FIG. 7 shows the filmstrip F advanced for the most part from the cassette shell 3. According to the illustration, the filmstrip F has a relatively short leader portion L and a relatively long imaging portion I which includes a single row of spaced identical metering perforations P located adjacent to the longitudinal edge 63 of the filmstrip. As is previously known, the metering peforations P have a common pitch A. That is, there is one metering perforation for each imaging area or film frame 95 to enable the imaging portion I to be conventionally metered for picture-taking in a camera. Conversely, the leader portion L includes only four spaced identical take-up perforations T having a common pitch B that is considerably less than the pitch A of the metering perforations P. The take-up perforations T are located adjacent the longitudinal edge 63 of the filmstrip F, close to the leading end 37 of the leader portion L in order to enable a conventional toothed take-up drum or spool in a camera to promptly engage the leader portion. The take-up perforations T occupy a total film length C that is less than the pitch A of the metering perforations P, and they are separated from the latter perforations by an imperforate film section 101 having a film length that is greater than the pitch of the metering perforations.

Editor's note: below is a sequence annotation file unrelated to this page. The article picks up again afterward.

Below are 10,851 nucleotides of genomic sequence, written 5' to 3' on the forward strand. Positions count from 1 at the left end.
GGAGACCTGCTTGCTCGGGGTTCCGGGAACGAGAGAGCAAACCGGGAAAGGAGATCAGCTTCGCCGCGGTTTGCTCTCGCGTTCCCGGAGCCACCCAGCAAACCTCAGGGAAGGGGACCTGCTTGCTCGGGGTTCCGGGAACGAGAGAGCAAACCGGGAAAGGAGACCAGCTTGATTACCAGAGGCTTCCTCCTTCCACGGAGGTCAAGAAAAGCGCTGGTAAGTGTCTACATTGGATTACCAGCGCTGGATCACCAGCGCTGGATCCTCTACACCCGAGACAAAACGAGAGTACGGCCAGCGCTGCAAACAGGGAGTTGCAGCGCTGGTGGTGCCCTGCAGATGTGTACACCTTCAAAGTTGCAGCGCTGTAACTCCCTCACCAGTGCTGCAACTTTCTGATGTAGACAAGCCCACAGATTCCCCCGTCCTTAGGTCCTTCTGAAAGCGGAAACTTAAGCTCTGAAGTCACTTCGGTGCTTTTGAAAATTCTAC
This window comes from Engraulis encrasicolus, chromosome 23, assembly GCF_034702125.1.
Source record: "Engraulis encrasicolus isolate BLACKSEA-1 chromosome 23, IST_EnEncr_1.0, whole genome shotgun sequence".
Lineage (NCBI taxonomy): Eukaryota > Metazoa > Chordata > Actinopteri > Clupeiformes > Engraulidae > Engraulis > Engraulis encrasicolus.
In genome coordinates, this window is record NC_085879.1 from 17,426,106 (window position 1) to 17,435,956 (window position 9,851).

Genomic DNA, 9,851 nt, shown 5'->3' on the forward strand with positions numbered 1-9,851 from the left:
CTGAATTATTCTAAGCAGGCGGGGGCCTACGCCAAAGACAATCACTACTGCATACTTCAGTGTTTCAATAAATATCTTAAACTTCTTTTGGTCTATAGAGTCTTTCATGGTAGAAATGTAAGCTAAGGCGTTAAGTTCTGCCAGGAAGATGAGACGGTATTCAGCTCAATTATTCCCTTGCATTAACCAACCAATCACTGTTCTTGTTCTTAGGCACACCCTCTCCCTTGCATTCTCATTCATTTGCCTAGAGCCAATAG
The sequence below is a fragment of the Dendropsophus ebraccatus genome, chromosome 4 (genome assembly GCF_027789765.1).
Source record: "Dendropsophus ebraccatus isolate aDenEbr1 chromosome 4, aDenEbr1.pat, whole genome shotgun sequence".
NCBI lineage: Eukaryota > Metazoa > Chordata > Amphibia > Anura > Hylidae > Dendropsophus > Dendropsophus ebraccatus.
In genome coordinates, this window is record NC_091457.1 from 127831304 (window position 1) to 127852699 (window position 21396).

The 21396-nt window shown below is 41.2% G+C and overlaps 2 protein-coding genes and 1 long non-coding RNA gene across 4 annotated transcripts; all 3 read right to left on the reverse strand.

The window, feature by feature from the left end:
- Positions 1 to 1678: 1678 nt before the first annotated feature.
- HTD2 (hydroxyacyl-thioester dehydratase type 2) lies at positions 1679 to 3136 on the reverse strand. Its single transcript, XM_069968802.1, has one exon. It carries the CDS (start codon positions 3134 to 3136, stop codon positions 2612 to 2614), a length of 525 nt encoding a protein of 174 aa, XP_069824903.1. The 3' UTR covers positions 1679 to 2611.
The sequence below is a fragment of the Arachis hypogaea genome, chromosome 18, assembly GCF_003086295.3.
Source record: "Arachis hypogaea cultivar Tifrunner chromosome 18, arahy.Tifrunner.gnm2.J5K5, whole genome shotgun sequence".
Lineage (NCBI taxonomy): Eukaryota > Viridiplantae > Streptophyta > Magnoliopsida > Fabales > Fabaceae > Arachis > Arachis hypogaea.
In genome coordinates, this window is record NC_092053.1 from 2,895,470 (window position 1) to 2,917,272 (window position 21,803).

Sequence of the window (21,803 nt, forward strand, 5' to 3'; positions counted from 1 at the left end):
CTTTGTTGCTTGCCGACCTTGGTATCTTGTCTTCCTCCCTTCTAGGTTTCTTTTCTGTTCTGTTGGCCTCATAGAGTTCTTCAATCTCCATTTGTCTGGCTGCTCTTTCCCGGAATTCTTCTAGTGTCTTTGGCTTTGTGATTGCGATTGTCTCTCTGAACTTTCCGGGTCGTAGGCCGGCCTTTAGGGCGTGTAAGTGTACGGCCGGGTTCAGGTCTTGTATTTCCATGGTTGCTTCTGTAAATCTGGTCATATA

Referring now to FIGS. 8-12, an improved metering defeat mechanism 102 for a photographic camera 103 is depicted for use with the film cassette 1. The camera body 105 is shown with a front lens shield 107; a side door 109 opening to a cassette-receiving chamber 111; a separate film take-up chamber 113; a conventional backframe opening (film-exposure aperture) 115 intermediate the two chambers; and a film guide channel 117 which defines a film advance path 119 from the cassette-receiving chamber, across the backframe opening, and to the take-up chamber. The particular portion of the film advance path 119 which extends across the backframe opening 115 is designated as 119' in FIG. 10. A rotatably supported conventional take-up drum or spool 121 having several evenly spaced peripheral teeth 123 for engaging the leader portion L of the filmstrip F at its respective take-up perforations T is located in the take-up chamber 113. A suitable motor-driven film transport apparatus, not shown, for rotating the film spool 5 of the film cassette 1 in the film unwinding and rewinding directions U and R and for similarly rotating the take-up spool 121 is disclosed in cross-referenced application Ser. No 221,995 incorporated herein.